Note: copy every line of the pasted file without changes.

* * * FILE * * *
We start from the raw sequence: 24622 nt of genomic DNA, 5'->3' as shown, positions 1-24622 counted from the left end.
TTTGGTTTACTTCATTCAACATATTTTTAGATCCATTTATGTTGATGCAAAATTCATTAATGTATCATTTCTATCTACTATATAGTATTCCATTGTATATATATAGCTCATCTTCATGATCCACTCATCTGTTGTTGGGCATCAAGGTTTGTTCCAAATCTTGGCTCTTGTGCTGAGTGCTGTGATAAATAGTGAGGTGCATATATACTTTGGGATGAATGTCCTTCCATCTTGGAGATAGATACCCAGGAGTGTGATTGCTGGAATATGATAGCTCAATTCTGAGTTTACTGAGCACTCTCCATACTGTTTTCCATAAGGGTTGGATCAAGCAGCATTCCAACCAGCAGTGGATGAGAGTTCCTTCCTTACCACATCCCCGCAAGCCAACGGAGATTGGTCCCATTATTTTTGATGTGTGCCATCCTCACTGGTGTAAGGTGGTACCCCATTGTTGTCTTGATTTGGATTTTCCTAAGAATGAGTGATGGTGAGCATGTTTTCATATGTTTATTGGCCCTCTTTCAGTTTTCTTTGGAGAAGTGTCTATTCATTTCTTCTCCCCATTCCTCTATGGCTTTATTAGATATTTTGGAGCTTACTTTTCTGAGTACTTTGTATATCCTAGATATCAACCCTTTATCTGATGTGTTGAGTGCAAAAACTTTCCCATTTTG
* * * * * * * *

We start from the raw sequence: 24622 nt of genomic DNA, 5'->3' as shown, positions 1-24622 counted from the left end.
TTTGGTTTACTTCATTCAACATATTTTTAGATCCATTTATGTTGATGCAAAATTCATTAATGTATCATTTCTATCTACTATATAGTATTCCATTGTATATATATAGCTCATCTTCATGATCCACTCATCTGTTGTTGGGCATCAAGGTTTGTTCCAAATCTTGGCTCTTGTGCTGAGTGCTGTGATAAATAGTGAGGTGCATATATACTTTGGGATGAATGTCCTTCCATCTTGGAGATAGATACCCAGGAGTGTGATTGCTGGAATATGATAGCTCAATTCTGAGTTTACTGAGCACTCTCCATACTGTTTTCCATAAGGGTTGGATCAAGCAGCATTCCAACCAGCAGTGGATGAGAGTTCCTTCCTTACCACATCCCCGCAAGCCAACGGAGATTGGTCCCATTATTTTTGATGTGTGCCATCCTCACTGGTGTAAGGTGGTACCCCATTGTTGTCTTGATTTGGATTTTCCTAAGAATGAGTGATGGTGAGCATGTTTTCATATGTTTATTGGCCCTCTTTCAGTTTTCTTTGGAGAAGTGTCTATTCATTTCTTCTCCCCATTCCTCTATGGCTTTATTAGATATTTTGGAGCTTACTTTTCTGAGTACTTTGTATATCCTAGATATCAACCCTTTATCTGATGTGTTGAGTGCAAAAACTTTCCCATTTTG